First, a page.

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INTERVIEW: Chris Rock Gets Down to Earth

Eyeing the movie industry, the raunchy comic takes situation comedy from 'PG-13' all the way to 'R'

Eyeing the movie industry, the raunchy comic takes situation comedy from 'PG-13' all the way to 'R'

Chris Rock hits hard and takes no prisoners. Unencumbered and unrelenting, Rock’s outrageously forthright brand of comedy levels potshots at white America, black America, the rich, the poor and, in the end, leaves everyone both a bit insulted and a bit amused.

Now, after success in stand-up and on TV, Rock sets his sights on ruling the movie industry. In his latest film Down To Earth, Rock takes the roles of writer, producer and star. Rock spent some time speaking with The Hatchet recently, offering the scoop on his plans for the future and an inside glimpse at Down to Earth.

The new film is loosely based on the old Warren Beatty Classic Heaven Can Wait. Rock said the classic was crying out for a new spin.

“I watched the movie a bunch of times,” Rock said. “I thought I could make a big, funny, lot of laughs comedy out of that movie. It’s like an enchanted story. I just saw all those spots for comedy.”

In Down to Earth, Rock plays struggling comedian Lance Barton, an inspired, if not talented, kid who dreams of doing a successful routine at the world famous Apollo Theatre. Before Lance can take his big shot at stardom, he finds himself among the stars, literally, after being hit by oncoming traffic. Arriving in heaven, Lance finds out his death was a mistake and he should have lived several decades longer.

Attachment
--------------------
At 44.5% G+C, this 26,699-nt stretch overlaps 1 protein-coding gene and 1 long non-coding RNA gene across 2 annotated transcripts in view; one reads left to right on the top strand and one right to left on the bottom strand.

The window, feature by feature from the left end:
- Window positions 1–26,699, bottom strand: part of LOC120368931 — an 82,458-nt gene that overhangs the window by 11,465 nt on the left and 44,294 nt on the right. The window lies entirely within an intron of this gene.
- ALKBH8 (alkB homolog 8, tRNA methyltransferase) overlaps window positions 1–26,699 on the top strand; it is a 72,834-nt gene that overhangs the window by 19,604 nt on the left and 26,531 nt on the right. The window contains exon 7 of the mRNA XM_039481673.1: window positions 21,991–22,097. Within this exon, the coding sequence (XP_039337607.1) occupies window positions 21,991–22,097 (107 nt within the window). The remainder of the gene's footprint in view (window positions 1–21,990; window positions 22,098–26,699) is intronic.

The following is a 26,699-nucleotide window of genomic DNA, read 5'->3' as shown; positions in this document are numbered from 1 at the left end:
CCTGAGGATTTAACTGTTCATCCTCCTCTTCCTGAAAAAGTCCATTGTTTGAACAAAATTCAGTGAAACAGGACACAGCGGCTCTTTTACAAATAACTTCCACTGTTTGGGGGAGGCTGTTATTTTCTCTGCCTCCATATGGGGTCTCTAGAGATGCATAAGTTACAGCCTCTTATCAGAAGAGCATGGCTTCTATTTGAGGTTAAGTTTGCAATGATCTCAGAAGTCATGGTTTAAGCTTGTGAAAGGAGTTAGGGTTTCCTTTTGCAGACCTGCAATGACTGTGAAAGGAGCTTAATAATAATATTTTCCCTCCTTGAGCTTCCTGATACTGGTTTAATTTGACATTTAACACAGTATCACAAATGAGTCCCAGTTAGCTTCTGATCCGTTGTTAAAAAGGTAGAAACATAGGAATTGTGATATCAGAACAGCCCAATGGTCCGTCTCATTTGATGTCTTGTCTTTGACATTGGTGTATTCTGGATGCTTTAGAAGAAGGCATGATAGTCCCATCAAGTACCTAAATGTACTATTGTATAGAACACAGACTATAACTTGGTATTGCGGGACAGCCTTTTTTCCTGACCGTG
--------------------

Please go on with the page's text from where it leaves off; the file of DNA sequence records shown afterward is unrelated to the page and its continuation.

The premise of Down To Earth lends itself to a less intense brand of comedy than the kind Rock is generally associated with, but the comedian said he is happy to expand his horizons.

“I wanted to do a romantic comedy,” Rock said. “It’s not like I was coerced into doing this movie. Romantic comedies are generally PG, it’s not an R genre.”

As the story continues Mr. Keyes (Eugene Levy) and Mr. King (Chazz Palminteri), two Heaven employees, arrange for Lance to return to Earth in a new body. The catch is that the new body is that of the rich, white fat cat, Charles Wellington. Wellington is a detestable old man who has everyone gunning for him. In this body Lance seeks to revitalize his comedy act and woo Sonte Jenkins (Regina King), a young activist who is waging a public war against Wellington’s company.

Down to Earth mixes Rock’s rollicking comedy style with moderately serious themes. The transition of Rock from stand-up comedian to actor is at times a bit forced. This is not a deep film, but it is well done for what it is.

For his new film, Rock worked closely with several writers from his HBO series ” The Chris Rock Show.”

“That’s who I should be working with at this point,” he said. “I mean you want the Method Man to work with the Rza, right? Method Man without the Rza, it sucks. I should be working with the gang.”

Rock also played an active role assembling the cast and crew for the film. Actor Eugene Levy and Directors Chris and Paul Weitz hail from last year’s blockbuster comedy hit American Pie. Chris admits he was greatly taken by the movie.

“I saw American Pie and I was like `Oh, this looks good, this is going to be a big hit,’” Rock said. “So, you know, you want big hit directors to direct your stuff.”

From stage to big screen